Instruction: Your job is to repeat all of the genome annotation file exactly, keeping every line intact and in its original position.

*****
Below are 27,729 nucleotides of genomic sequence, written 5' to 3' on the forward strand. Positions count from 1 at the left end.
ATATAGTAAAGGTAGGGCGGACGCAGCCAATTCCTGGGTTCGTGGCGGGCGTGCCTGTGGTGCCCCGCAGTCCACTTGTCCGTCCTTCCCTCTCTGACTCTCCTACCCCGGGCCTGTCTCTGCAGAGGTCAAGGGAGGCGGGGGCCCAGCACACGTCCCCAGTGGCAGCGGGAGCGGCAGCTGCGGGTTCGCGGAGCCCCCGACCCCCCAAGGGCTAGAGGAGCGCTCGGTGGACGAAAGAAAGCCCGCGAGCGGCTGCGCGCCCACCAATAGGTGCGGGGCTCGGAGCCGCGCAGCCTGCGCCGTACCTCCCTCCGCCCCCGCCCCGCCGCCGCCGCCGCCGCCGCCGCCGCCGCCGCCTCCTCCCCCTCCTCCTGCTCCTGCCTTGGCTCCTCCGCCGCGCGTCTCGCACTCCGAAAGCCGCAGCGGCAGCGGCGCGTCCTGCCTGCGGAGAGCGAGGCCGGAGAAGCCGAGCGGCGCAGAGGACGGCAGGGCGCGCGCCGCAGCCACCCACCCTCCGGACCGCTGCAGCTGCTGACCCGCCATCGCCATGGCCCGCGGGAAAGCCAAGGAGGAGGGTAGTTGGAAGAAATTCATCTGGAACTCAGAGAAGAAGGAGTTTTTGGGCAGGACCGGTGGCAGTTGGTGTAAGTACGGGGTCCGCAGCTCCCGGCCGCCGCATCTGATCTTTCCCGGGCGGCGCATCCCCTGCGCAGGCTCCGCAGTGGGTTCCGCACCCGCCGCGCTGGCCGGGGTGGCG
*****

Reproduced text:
Below are 27,729 nucleotides of genomic sequence, written 5' to 3' on the forward strand. Positions count from 1 at the left end.
ATATAGTAAAGGTAGGGCGGACGCAGCCAATTCCTGGGTTCGTGGCGGGCGTGCCTGTGGTGCCCCGCAGTCCACTTGTCCGTCCTTCCCTCTCTGACTCTCCTACCCCGGGCCTGTCTCTGCAGAGGTCAAGGGAGGCGGGGGCCCAGCACACGTCCCCAGTGGCAGCGGGAGCGGCAGCTGCGGGTTCGCGGAGCCCCCGACCCCCCAAGGGCTAGAGGAGCGCTCGGTGGACGAAAGAAAGCCCGCGAGCGGCTGCGCGCCCACCAATAGGTGCGGGGCTCGGAGCCGCGCAGCCTGCGCCGTACCTCCCTCCGCCCCCGCCCCGCCGCCGCCGCCGCCGCCGCCGCCGCCGCCGCCTCCTCCCCCTCCTCCTGCTCCTGCCTTGGCTCCTCCGCCGCGCGTCTCGCACTCCGAAAGCCGCAGCGGCAGCGGCGCGTCCTGCCTGCGGAGAGCGAGGCCGGAGAAGCCGAGCGGCGCAGAGGACGGCAGGGCGCGCGCCGCAGCCACCCACCCTCCGGACCGCTGCAGCTGCTGACCCGCCATCGCCATGGCCCGCGGGAAAGCCAAGGAGGAGGGTAGTTGGAAGAAATTCATCTGGAACTCAGAGAAGAAGGAGTTTTTGGGCAGGACCGGTGGCAGTTGGTGTAAGTACGGGGTCCGCAGCTCCCGGCCGCCGCATCTGATCTTTCCCGGGCGGCGCATCCCCTGCGCAGGCTCCGCAGTGGGTTCCGCACCCGCCGCGCTGGCCGGGGTGGCG